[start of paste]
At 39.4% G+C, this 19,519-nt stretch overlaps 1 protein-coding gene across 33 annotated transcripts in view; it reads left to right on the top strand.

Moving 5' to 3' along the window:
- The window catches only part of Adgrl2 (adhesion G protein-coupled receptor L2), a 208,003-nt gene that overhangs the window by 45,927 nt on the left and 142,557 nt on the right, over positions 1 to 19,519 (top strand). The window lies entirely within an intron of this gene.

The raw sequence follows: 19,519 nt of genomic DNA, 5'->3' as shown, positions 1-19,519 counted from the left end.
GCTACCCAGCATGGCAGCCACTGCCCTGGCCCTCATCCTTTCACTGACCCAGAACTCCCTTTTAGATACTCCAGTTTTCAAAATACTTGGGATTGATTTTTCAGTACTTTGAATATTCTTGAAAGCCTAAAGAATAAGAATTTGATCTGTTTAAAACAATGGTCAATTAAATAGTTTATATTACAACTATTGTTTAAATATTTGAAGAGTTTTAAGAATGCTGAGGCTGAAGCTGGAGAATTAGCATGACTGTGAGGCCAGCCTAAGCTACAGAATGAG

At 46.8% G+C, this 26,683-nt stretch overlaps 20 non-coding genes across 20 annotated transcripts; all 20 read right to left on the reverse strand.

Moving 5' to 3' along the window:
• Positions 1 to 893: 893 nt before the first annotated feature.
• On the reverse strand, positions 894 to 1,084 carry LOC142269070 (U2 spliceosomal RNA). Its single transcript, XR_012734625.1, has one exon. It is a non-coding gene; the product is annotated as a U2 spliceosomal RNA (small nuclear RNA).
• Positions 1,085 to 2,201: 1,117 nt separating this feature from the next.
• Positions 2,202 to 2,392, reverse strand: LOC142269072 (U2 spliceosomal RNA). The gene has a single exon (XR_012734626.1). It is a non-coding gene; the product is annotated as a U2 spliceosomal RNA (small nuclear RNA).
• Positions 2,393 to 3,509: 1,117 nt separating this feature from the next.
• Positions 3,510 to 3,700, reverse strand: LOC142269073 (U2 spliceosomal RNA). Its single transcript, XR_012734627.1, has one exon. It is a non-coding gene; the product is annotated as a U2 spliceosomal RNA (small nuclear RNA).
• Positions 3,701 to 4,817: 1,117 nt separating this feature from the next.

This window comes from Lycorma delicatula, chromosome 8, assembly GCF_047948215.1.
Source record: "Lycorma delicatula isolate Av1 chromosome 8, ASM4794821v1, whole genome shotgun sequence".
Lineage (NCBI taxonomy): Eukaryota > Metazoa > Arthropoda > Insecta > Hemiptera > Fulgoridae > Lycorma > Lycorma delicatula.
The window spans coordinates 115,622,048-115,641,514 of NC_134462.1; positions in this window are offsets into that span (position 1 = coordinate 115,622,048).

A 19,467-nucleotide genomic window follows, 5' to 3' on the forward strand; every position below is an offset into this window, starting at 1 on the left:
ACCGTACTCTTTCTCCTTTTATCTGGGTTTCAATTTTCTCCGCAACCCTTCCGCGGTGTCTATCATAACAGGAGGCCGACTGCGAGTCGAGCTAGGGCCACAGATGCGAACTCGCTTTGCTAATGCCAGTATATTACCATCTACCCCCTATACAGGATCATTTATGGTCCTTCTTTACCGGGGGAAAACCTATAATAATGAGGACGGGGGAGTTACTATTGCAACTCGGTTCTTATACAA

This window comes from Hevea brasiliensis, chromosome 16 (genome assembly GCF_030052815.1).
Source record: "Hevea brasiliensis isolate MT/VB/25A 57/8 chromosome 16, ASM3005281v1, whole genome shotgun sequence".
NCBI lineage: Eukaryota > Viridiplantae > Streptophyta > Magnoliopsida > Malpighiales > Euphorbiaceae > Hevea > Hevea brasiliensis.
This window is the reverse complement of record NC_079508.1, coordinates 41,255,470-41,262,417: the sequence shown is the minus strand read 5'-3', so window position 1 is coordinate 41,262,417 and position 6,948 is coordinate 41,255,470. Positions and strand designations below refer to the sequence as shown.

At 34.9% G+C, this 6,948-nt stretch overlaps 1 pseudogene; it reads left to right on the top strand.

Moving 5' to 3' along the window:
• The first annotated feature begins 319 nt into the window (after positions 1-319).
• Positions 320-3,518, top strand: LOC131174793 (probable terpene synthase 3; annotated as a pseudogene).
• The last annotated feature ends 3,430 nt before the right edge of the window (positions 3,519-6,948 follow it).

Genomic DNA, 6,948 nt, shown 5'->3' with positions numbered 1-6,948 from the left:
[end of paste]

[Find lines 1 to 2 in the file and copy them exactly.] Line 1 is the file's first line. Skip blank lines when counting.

At 39.4% G+C, this 19,519-nt stretch overlaps 1 protein-coding gene across 33 annotated transcripts in view; it reads left to right on the top strand.

Moving 5' to 3' along the window: